Therefore, if we look at the words of the contract itself, it seems clear enough that, while the City of Nashville is the named obligee, the surety undertook to indemnify those parties who were injured or damaged by reason of Walton's activities only at his place of duty, which was Fisk University. If on the other hand, there can be said to be any doubt or ambiguity about the meaning of the contract, we may look to the following extrinsic facts. Walton stated that he could sign his name but otherwise could neither read nor write. A special policeman does not have the authority of a regular member of the police force, but is customarily granted a commission for limited duty, usually in protecting the property of private individuals or corporations, from whom he usually receives his only compensation, and to whose orders he is usually subject and is not ordinarily subject to requirements made of regular police as to hours of work; obviously in this case on account of his inability to read and write, he could not possibly qualify as a regular policeman as of the present day. Again, the risk incurred by the surety on the bond of a special officer at Fisk University is obviously much smaller than that to be incurred by an officer acting as a bouncer at a beer-joint and dance hall.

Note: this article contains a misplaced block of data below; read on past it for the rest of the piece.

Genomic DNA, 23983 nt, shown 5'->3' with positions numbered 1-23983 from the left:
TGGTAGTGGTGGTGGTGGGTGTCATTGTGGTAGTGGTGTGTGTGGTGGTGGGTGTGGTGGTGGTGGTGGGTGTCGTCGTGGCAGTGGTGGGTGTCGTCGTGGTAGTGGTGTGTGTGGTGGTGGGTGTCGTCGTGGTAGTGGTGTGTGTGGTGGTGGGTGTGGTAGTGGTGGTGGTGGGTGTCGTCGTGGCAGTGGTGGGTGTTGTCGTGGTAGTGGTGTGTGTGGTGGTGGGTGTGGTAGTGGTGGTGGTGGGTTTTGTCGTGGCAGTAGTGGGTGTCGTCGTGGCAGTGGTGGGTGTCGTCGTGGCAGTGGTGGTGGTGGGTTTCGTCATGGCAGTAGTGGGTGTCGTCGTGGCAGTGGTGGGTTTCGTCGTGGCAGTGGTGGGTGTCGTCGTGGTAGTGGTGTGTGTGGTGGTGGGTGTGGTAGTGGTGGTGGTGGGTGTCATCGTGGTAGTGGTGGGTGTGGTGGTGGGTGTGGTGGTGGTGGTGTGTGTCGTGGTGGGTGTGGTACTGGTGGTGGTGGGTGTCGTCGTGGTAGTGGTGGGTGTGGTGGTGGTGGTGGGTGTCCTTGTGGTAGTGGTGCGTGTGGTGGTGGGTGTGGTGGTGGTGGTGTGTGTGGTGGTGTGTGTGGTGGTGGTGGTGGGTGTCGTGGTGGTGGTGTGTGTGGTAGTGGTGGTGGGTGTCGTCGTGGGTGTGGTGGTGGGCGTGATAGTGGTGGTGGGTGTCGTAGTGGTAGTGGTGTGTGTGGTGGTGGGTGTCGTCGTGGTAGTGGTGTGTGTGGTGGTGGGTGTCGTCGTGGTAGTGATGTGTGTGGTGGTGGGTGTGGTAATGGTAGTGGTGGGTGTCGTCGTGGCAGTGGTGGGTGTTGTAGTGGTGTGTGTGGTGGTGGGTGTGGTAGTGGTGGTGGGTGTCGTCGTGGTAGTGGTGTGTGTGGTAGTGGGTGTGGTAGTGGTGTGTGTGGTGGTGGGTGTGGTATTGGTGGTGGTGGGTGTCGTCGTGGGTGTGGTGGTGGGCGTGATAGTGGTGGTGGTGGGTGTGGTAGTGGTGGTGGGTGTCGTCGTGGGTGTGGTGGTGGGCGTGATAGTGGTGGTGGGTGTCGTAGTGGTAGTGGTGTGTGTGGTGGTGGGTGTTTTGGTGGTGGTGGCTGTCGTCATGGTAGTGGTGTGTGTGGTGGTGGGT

The annotation in 149 A.L.R. 1093, cited by both counsel deals with the question of liability of the surety on the official bond of an officer for acts of misconduct outside his territorial jurisdiction. They involve a discussion of acts by virtue of office and acts under color of office.
None of that is relevant here, however, because this bond is not official and is plainly limited to risks at Fisk University campus.
We are, therefore, of opinion that the Trial Court was correct in directing a verdict in favor of the surety on Walton's bond and the Court of Appeals erroneously reversed.
*692 There is no evidence that H.H. Thomas, the alleged owner of the dance hall business, employed Walton, or authorized his employment, or knew of it, or was present on this occasion. The evidence is that Dowell employed Walton to assist him and paid him for his services.
Accordingly, the judgment of the Court of Appeals is reversed, that of the Trial Court affirmed, the suit is dismissed as to all defendants except Walton, and the cause is remanded for a new trial as to Walton.
Costs on appeal will be paid by Thelma Day.